Did Pat Garrett really kill Billy The Kid??

After William H. Bonney escaped from Lincoln County Jail in New Mexico while awaiting hanging for the murder of Sheriff William Brady, the record will tell you that Sheriff Pat Garrett tracked the outlaw, better known as Billy the Kid (above, right), to a residence in Fort Sumner where he shot and killed him. Questions abound, however, as to Garrett’s trustworthiness and the reasons for the prompt disposal of the victim’s body. Even one of his deputies present for the shooting said that the man Garrett shot was not the fugitive they had been looking for.

When a man going by the name Brushy Bill Roberts (above, left) surfaced in Texas in 1950 seeking pardon for the crimes of Billy the Kid, the media took notice. His case was eventually thrown out by the governor of New Mexico, who agreed to meet with him. The Governor did not believe Roberts was Billy the Kid. Roberts died a short time later, reportedly ashamed by the media circus that followed his confession. Jameson, however, is one of many convinced that Roberts was the real deal. “We started out trying to prove Roberts was lying,” he says of his investigation. One by one, though, all of Roberts’ claims were eventually verified. A statistical facial recognition analysis comparing Roberts to known images of The Kid suggested that the two men were actually one and the same. Jameson says that he’s challenged the so-called “traditionalist academics” that hold to Garrett’s official account of The Kid’s death to debate him on the subject, but none have accepted thus far.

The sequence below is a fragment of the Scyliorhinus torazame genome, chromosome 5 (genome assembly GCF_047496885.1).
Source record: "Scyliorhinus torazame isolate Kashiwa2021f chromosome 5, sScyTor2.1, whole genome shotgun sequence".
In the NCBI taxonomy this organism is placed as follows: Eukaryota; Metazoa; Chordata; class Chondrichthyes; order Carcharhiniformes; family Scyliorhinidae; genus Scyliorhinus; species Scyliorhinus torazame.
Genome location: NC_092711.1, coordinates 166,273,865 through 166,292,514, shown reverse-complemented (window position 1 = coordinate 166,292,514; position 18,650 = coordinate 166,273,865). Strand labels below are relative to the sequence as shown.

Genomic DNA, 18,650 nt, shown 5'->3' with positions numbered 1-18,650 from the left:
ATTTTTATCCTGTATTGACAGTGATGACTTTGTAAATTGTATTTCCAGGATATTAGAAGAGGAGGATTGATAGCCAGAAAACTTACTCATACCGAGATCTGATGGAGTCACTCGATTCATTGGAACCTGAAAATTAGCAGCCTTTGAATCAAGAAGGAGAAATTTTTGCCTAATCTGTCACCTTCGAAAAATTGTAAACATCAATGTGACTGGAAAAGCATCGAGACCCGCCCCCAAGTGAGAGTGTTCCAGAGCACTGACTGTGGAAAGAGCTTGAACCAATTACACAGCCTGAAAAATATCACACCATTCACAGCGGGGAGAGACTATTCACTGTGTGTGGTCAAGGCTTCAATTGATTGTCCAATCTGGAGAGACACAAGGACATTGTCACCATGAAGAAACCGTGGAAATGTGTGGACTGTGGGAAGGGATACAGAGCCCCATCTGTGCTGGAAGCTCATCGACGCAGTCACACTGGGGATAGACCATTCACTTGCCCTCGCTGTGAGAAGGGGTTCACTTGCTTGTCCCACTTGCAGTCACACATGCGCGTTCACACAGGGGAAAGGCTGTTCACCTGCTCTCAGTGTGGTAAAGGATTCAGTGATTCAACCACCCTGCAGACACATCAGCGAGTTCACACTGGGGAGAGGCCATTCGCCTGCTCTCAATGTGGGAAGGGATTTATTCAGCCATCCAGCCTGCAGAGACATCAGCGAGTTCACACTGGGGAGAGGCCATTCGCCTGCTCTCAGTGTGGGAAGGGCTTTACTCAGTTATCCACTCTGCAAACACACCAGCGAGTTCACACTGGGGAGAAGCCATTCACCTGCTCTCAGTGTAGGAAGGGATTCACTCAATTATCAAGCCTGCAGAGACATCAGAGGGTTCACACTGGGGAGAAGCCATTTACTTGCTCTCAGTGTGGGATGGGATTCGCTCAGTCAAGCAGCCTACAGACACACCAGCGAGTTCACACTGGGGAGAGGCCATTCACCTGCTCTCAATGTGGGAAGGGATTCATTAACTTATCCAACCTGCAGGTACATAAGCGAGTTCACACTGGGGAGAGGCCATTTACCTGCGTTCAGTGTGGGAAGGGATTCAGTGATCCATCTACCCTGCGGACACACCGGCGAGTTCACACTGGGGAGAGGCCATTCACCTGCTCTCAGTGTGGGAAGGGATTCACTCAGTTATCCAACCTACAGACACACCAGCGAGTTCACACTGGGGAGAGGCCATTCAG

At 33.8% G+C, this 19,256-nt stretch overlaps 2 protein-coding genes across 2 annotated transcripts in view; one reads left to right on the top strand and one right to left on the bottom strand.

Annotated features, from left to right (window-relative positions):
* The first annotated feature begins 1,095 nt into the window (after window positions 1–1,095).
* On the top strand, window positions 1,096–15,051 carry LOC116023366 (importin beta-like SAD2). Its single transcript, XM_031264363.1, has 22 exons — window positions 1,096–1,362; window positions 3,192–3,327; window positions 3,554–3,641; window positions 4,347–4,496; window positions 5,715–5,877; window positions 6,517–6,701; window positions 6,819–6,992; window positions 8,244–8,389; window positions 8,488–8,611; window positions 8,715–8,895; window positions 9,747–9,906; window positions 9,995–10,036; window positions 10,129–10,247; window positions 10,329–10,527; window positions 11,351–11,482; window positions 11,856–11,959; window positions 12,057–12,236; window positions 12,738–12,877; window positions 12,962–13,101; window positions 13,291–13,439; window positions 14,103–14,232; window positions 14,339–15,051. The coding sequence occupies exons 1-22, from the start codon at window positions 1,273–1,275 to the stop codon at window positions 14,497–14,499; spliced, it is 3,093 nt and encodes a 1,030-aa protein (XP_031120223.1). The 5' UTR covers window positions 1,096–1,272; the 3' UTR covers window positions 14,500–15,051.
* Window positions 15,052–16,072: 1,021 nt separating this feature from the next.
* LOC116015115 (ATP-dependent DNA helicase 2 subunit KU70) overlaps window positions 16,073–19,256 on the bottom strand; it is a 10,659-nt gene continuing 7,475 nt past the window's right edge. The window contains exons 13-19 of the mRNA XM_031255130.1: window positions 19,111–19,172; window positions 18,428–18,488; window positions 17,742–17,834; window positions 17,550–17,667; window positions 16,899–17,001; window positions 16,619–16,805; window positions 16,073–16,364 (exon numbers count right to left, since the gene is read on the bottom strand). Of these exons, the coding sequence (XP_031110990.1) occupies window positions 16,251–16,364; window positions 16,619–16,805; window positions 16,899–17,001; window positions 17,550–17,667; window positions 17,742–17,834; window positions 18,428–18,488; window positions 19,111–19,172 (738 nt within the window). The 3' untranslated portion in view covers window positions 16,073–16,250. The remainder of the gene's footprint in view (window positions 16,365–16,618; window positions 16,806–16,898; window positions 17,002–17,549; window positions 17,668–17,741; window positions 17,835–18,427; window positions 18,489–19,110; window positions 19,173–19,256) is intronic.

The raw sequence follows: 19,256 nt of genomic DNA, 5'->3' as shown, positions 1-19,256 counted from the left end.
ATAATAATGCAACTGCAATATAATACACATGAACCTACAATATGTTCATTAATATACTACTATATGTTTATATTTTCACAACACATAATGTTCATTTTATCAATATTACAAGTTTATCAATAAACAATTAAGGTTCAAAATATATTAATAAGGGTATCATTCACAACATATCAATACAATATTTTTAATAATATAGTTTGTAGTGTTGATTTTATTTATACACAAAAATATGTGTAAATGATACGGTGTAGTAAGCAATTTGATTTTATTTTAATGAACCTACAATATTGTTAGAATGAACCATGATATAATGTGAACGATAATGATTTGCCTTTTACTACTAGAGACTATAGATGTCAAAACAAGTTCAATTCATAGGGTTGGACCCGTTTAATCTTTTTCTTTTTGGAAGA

For years, every time we so much as touch a toe out of state, I’ve put cemeteries on our travel itinerary. From garden-like expanses to overgrown boot hills, whether they’re the final resting places of the well-known but not that important or the important but not that well-known, I love them all. After realizing that there are a lot of taphophiles (cemetery and/or tombstone enthusiasts) out there, I’m finally putting my archive of interesting tombstones to good use.

Ladies and gentlemen, step right up and meet John Ringling, the “ringleader” of the famous Ringling Brothers. Though there were five brothers that comprised the business (there was also a sister and two other brothers not in the industry), John was the star of the company show, traveling to potential tour towns, booking appearances, and getting the stars aligned for those famous striped tents.

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Business was good, and by 1889, the Ringlings were doing well enough to take the show on the road via railcar instead of wagons, reaching a much larger audience. In 1907, the brothers bought their rivals, the Barnum & Bailey Circus. Things continued to go great for the Ringlings until 1911, when Al Ringling died. Otto followed in 1916, and Alfred in 1919, leaving just two brothers to manage their ever-burgeoning empire.